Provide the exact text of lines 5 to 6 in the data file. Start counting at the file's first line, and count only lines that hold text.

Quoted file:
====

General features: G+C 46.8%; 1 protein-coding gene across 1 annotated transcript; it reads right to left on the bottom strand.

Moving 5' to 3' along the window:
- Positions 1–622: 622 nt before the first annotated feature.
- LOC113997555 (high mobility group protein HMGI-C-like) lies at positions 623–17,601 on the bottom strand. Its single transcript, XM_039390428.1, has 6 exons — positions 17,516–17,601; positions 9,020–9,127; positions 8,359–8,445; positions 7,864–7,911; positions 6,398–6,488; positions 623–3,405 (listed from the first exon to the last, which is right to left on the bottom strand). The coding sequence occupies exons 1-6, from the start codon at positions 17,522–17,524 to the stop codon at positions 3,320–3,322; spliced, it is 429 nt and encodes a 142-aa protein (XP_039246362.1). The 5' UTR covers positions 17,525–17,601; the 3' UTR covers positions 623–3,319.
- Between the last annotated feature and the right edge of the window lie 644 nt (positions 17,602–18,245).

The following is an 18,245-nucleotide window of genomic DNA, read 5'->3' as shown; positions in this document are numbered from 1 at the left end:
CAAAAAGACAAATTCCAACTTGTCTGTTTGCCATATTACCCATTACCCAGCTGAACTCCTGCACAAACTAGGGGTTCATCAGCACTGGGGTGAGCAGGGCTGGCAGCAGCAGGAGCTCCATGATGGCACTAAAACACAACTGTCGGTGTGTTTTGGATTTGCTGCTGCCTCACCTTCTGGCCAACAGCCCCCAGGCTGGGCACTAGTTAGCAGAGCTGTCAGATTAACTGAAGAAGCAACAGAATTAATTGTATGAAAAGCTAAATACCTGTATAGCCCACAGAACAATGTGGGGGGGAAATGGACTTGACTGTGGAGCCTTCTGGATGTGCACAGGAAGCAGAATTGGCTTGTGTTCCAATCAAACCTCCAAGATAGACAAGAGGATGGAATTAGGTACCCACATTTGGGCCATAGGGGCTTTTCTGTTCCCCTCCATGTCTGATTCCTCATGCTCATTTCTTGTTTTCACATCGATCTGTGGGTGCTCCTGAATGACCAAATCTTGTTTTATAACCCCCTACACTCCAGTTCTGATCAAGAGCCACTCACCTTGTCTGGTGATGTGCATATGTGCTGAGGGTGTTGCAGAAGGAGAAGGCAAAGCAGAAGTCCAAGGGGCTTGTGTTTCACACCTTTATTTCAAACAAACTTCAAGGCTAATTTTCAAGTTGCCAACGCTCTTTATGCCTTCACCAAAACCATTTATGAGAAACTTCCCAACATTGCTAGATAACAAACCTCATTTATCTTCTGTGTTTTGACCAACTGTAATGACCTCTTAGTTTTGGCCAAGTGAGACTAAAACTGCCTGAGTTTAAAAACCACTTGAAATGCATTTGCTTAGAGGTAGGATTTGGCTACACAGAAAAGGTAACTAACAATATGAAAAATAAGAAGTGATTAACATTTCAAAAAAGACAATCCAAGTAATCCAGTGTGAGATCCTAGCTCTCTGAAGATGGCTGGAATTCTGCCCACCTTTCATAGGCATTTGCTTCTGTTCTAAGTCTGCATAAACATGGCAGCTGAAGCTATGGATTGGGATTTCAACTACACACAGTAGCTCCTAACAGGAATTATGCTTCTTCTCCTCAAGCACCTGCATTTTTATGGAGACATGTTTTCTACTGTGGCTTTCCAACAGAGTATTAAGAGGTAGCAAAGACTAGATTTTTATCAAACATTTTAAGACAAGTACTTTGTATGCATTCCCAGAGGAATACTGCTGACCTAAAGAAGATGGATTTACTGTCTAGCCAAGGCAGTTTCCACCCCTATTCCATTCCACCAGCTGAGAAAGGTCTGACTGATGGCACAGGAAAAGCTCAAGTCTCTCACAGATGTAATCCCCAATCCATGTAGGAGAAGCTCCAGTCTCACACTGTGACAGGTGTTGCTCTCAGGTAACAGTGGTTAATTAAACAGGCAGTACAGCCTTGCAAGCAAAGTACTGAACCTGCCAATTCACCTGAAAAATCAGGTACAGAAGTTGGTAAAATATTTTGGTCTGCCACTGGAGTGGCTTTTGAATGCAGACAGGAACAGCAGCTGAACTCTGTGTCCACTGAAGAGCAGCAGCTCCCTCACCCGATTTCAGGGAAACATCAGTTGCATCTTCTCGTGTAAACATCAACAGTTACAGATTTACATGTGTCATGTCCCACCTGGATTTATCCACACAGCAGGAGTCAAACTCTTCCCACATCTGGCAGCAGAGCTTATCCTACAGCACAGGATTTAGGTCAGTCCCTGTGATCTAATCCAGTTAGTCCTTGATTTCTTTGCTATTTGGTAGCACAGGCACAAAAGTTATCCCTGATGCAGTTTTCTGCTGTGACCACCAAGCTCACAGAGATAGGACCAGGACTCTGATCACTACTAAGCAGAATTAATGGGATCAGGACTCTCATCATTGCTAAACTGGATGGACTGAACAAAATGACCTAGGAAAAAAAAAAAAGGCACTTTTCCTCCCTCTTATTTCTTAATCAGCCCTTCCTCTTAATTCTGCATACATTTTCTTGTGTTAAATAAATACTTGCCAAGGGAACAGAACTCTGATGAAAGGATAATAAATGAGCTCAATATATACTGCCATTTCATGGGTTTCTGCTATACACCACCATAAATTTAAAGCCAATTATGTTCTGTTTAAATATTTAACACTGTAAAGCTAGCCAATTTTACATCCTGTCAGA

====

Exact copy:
- Between the last annotated feature and the right edge of the window lie 644 nt (positions 17,602–18,245).

The following is an 18,245-nucleotide window of genomic DNA, read 5'->3' as shown; positions in this document are numbered from 1 at the left end: